The entirety of the United Kingdom has already been subject to not only one but two rounds of price increases this year – namely, the rising gas costs and wholesale electricity.
However, it seems that the UK’s bad luck is not over yet, as energy prices are currently experiencing increasing rates that were more or less expected by analysts and consumers alike.
Let’s take a closer look at the energy prices in the UK and how they are currently affected by the upcoming Brexit.
After the talks between the European commission president and the UK prime minister, it was believed that, with the help of some newly proposed interconnectors, the wholesale prices would decrease after Brexit.
Instead, as more than enough reports suggest, the imposing tariffs on energy trading that come with those interconnectors will, in fact, drive up energy bills in the following months.
Lastly, power companies have warned that the trade barriers imposed by Brexit will affect the importing costs of electricity and gas as well, causing overall increasing energy rates.
Global Warming Issue
On the other hand, Theresa May and Jean-Claude Juncker once said that the costs that the interconnectors come with are meant to set back the battle we currently fight against global warming.
However, it was mentioned that the costs would hit consumers in general. The result was that climate change issues and comprehensive energy were given a higher priority in the Brexit negotiations.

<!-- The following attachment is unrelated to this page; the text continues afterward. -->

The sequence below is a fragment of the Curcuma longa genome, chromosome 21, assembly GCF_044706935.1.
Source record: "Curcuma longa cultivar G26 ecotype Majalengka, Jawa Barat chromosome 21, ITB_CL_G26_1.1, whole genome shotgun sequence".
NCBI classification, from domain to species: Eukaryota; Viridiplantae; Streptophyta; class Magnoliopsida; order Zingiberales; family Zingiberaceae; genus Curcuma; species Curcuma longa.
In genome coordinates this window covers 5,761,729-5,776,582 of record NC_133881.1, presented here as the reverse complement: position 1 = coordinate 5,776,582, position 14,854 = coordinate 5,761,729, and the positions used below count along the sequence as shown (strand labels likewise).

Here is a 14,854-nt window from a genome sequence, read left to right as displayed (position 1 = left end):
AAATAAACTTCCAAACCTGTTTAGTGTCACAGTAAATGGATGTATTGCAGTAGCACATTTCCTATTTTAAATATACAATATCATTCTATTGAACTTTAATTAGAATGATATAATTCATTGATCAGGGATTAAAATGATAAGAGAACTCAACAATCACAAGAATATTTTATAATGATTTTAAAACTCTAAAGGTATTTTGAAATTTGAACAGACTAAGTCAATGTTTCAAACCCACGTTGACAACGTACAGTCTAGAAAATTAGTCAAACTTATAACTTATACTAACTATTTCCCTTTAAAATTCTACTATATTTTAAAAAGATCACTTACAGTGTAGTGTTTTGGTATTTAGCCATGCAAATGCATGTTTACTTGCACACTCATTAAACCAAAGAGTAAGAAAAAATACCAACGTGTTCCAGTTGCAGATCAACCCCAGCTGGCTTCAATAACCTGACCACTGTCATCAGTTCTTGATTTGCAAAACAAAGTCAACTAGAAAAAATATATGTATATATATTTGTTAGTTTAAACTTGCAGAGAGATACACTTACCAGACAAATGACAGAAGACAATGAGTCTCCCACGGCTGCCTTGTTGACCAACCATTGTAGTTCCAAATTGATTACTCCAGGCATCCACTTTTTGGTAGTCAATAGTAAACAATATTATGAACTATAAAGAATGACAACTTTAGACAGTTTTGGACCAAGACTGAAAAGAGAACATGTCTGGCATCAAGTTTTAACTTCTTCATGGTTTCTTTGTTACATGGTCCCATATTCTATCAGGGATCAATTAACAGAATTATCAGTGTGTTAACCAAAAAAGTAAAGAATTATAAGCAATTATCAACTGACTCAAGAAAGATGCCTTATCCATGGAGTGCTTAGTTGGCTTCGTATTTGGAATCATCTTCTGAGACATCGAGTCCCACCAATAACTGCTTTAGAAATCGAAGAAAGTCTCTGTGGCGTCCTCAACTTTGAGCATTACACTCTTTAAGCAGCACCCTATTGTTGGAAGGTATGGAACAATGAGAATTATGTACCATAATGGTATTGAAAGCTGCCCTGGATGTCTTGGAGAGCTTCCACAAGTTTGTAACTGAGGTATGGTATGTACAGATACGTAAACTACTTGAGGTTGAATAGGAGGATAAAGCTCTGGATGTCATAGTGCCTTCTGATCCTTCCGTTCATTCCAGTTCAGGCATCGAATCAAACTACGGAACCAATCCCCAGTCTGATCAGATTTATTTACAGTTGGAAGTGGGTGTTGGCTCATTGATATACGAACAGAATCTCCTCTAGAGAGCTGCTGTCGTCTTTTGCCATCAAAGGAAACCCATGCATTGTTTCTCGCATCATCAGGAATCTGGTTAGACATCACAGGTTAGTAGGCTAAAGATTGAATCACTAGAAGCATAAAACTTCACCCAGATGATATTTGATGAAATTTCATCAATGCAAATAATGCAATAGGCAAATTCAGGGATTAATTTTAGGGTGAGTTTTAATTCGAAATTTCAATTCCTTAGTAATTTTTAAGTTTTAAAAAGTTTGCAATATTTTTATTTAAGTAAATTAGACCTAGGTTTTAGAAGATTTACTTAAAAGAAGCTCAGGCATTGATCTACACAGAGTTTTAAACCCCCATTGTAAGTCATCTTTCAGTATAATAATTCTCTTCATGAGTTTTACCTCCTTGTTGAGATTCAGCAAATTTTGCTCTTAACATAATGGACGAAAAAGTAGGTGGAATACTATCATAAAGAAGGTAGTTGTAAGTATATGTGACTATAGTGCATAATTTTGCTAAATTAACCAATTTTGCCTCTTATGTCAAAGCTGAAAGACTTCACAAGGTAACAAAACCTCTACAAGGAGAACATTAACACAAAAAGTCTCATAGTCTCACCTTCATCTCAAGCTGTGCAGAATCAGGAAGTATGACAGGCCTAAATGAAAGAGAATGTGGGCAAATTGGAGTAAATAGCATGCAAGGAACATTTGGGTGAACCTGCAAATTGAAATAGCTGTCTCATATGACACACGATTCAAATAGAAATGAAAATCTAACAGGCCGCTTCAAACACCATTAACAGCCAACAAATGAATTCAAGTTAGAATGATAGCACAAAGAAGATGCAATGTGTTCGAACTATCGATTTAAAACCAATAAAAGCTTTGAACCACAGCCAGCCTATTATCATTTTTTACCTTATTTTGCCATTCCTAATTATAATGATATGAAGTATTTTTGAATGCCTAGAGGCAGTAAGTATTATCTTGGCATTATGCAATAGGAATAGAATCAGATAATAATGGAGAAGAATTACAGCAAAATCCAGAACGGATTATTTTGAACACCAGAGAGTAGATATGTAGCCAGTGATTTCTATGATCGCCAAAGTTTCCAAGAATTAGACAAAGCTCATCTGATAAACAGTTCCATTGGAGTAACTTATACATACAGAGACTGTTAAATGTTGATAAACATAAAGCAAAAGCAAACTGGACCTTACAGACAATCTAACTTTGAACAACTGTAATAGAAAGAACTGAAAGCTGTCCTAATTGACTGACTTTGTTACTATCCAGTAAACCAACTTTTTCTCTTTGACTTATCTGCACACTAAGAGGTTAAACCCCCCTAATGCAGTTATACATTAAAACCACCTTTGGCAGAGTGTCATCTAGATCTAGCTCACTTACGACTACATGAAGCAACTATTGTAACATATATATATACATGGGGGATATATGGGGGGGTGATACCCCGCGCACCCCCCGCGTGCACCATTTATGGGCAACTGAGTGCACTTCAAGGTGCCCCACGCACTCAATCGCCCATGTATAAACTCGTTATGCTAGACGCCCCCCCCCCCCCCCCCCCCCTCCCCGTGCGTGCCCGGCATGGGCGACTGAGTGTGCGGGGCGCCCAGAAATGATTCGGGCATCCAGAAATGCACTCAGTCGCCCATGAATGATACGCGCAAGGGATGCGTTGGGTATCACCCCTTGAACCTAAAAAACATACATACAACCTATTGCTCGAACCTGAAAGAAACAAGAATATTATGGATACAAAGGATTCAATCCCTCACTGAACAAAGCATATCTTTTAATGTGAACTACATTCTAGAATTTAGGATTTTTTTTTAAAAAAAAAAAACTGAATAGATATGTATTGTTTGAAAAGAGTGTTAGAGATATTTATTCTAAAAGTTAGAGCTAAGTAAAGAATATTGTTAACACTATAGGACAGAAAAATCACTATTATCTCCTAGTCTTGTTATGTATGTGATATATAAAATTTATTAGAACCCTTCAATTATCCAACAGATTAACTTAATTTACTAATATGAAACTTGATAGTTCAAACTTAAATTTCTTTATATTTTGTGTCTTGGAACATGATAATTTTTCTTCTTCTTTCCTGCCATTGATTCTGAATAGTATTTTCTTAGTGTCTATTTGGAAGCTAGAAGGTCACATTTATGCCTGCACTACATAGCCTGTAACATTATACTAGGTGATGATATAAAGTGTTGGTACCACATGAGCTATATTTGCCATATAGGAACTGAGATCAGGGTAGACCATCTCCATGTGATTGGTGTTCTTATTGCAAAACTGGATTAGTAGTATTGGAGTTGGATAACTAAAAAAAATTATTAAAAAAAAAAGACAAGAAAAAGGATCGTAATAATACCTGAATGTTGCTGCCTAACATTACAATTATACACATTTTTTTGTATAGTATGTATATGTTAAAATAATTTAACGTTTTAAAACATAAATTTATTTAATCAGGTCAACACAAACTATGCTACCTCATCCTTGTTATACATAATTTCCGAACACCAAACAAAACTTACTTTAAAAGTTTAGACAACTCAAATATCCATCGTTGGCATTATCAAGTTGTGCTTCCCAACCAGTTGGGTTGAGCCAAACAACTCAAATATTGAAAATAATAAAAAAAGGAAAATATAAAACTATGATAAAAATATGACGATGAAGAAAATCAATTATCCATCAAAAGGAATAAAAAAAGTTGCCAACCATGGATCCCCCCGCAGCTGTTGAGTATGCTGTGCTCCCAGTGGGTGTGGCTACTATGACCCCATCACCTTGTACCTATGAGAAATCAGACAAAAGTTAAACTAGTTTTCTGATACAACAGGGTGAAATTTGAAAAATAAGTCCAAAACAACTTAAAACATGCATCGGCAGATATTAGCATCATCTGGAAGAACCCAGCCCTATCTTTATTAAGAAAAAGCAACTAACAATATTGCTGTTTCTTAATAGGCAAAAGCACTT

The Exact Difference
At the moment, the interconnectors in question account for roughly 6% of Britain’s power supply. The newly proposed connectors, however, would account for roughly 20%.
These interconnectors are considered useful mainly because they help to balance the energy supplies since they guarantee solar and wind power in places where these are not available.
It is believed that the cost implied by the installation of these interconnectors will only affect the consumer in the short term – as it is expected that the rising energy prices will make them pay for the rest.
Household bills are expected to rise as there’s proof of rising friction in energy trading between the EU and the UK. As mentioned above, the last thing that the consumers need right now is yet another price hike – after the two they have already experienced.
Price Increases in Effect
Naturally, the question is when will energy prices spike exactly. It is hard to determine when, mainly because a decision regarding the aforementioned interconnectors hasn’t been made yet.
On top of that, analysts don’t know for sure if and how the decision might affect the consumers. Government officials state that the UK has always been one of the leading countries in the world and that it will not lower its standards – but they reinforced the fact that climate change must still be tackled.
The Bottom Line
One thing is for sure – namely, energy prices will increase, more or less, after Brexit eventually happens. However, this is not something that consumers should be worried about.
Despite the increasing rates, there are still a lot of options you can rely on to lower your energy bill and, overall, adapt to the new conditions.